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Add a Vertical Line to a Column or Line Chart: Series Method.


 

How do you add a nice vertical line to a column or line chart, to show a target value, or the series average? The method involves adding a new series, applying it to the secondary axes, and making the secondary axes disappear.

Use this data to make a column or line chart. The blank cell in the upper left of this range tells Excel that "Value" is the series names, and the dates in the first column are the category (X axis) labels. (I use dates in this example, but you could use any type of category labels.)

[blank]    Value
11/11/02     15
11/10/02     16
 11/9/02     16
 11/8/02     10
 11/7/02     14
 11/6/02      9
 11/5/02     10
 11/4/02      8
 11/3/02      6
 11/2/02      4
 11/1/02      3
10/31/02      3

In a free section of your worksheet, set up a range with X and Y values corresponding to the endpoints of your indicator line, shown below. The Y value ranges from 0 to 1; we will use the secondary Y axis for this line, and scale its min and max to 0 and 1.

  • For a time-scale axis, simply use the date as the X values for the two points. Make sure that the time-scale axis has a Base Unit of "Day(s)" (Double click the axis > Scale tab).
  • If the X values are text categories, you should enter the number i to have your indicator line fall on the ith column or marker; use i - 0.5 or i + 0.5 to put the indicator line before or after the ith column or marker.

Note that if you've checked the Categories in Reverse Order checkbox in the X axis scale format dialog, you need to count up to i from right to left. The name for the added series will be "Today," although by the time you read this, the date shown will be well behind us. To keep this value up-to date, enter the formula =TODAY into the appropriate cells.

[blank]    Today
11/9/02      0
11/9/02      1

Select and copy this range, select the chart, and from the Edit menu, choose Paste Special. Select the New Series, Categories in First Column, and Series Names in First Row options. The new series has the same style (Column or Line) as the first series.

Right click on the new series "Today" and select Chart Type from the pop up menu. Choose the XY Scatter type, subtype Scatter with data points connected by lines without markers. The series changes and secondary axes appear on the chart.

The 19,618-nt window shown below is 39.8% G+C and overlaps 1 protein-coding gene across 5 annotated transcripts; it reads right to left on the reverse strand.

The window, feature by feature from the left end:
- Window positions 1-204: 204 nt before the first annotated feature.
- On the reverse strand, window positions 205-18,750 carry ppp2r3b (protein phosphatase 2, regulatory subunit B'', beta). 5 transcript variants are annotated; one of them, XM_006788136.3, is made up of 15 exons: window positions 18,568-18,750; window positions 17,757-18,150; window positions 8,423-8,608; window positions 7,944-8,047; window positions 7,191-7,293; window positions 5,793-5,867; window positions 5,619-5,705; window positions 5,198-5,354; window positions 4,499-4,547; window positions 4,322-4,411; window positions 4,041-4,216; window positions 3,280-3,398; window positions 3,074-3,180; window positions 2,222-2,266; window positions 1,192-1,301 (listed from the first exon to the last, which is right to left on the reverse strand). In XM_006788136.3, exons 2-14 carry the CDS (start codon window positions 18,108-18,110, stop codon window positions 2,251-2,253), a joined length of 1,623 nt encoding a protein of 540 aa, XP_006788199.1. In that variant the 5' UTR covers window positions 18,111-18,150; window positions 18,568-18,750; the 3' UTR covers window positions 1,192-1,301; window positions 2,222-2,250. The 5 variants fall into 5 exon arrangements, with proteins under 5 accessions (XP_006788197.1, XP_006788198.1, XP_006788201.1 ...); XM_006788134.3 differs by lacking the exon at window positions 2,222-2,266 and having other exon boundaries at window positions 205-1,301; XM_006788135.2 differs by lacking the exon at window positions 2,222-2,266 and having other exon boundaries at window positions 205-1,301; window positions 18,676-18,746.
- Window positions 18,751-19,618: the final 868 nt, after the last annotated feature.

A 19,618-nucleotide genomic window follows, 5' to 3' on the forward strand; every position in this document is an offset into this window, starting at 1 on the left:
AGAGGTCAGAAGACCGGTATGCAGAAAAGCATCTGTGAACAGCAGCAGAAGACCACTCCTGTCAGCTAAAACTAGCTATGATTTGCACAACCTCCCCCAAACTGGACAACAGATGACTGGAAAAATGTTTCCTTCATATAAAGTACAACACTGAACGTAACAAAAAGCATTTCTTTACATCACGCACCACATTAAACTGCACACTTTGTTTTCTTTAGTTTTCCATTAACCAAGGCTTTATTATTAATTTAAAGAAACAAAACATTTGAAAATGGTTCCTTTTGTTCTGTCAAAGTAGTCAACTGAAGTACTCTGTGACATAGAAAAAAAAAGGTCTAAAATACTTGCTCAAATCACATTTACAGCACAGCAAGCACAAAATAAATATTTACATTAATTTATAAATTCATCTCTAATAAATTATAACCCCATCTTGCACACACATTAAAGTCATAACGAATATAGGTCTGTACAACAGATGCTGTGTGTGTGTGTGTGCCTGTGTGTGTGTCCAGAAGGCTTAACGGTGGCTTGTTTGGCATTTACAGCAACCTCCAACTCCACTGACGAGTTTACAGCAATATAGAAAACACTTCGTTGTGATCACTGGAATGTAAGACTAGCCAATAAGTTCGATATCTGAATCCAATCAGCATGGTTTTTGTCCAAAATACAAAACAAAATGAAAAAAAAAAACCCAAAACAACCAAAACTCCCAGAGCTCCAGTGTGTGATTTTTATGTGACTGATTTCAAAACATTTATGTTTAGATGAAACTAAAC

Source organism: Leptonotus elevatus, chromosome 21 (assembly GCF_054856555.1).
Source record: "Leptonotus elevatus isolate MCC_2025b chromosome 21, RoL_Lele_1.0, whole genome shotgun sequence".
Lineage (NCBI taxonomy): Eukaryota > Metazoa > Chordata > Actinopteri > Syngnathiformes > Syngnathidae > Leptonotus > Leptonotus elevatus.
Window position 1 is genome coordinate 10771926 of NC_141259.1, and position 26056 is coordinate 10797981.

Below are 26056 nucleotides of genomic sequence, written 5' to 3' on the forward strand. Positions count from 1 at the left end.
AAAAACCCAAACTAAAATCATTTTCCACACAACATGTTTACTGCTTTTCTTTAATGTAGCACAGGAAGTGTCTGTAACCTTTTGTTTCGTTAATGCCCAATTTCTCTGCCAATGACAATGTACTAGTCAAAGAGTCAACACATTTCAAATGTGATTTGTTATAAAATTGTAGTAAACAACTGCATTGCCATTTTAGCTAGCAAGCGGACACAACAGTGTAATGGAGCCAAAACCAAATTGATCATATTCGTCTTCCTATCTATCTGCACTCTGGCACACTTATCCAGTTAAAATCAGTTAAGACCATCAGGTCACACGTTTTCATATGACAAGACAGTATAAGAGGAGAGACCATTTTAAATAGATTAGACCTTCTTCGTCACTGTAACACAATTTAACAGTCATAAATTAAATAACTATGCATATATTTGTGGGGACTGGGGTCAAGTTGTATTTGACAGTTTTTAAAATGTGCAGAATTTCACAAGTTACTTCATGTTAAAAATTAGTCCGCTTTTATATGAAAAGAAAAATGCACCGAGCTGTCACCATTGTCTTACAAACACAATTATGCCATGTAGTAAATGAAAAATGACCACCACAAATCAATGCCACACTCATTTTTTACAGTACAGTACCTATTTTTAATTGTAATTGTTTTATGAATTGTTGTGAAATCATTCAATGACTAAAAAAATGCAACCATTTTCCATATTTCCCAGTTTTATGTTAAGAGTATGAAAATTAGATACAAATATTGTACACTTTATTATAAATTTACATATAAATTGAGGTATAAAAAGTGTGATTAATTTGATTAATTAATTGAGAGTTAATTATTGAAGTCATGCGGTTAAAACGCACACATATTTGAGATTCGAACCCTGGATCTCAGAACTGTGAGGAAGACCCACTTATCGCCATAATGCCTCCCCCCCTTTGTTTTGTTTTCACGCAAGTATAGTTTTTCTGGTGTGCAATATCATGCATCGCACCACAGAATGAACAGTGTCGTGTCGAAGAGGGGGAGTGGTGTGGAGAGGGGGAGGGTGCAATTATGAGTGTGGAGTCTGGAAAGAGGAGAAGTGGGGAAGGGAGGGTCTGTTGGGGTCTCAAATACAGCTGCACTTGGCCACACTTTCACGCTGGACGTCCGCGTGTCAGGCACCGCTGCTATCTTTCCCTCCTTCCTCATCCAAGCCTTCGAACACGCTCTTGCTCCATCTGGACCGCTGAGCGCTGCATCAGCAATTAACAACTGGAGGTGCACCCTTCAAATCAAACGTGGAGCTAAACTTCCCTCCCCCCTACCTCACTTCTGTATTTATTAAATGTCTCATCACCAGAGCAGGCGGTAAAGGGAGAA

Now it's time to neaten up the axes. Select the secondary X axis and press Delete (or more formally: right click on the chart, choose Chart Options from the Pop Up menu, click on the Axes tab, and uncheck the box for the Secondary X Axis).

Double click on the secondary Y axis, and on the Scale tab, set 0 for Minimum and 1 for Maximum. On the Patterns tab, choose None for Major and Minor Tick Marks and for Tick Mark labels to make the axis disappear.

An alternative approach is to delete the secondary Y axis, and use the minimum and maximum primary Y axis scale values in place of 0 and 1 for the dummy series Y values. This requires setting the primary Y axis scale parameters manually, however, and changing the scale parameters and the dummy series Y values whenever warranted by changes in the primary series' data. This approach is less desirable than using the secondary Y axis, but if the Y axis is being used for other data series, it's handy to know that you could always fall back on this approach.

All that may be left is some fine tuning of the line position. Up until now my example has used the target date to position the line on top of the target column or marker. These two charts show the effect of using the target date minus 0.5 and plus 0.5 for before and after the target date.

VertizontalLine.zip is a zipped workbook that shows this technique and others for reliably placing a vertical or horizontal line on your column or line chart, using a dummy series or a dummy error bar. Here are some related pages on this site:

Add a Horizontal Line to a Column or Line Chart: Series Method.

Add a Horizontal Line to a Column or Line Chart: Error Bar Method.

Add a Vertical Line to a Column or Line Chart: Error Bar Method.

 

 

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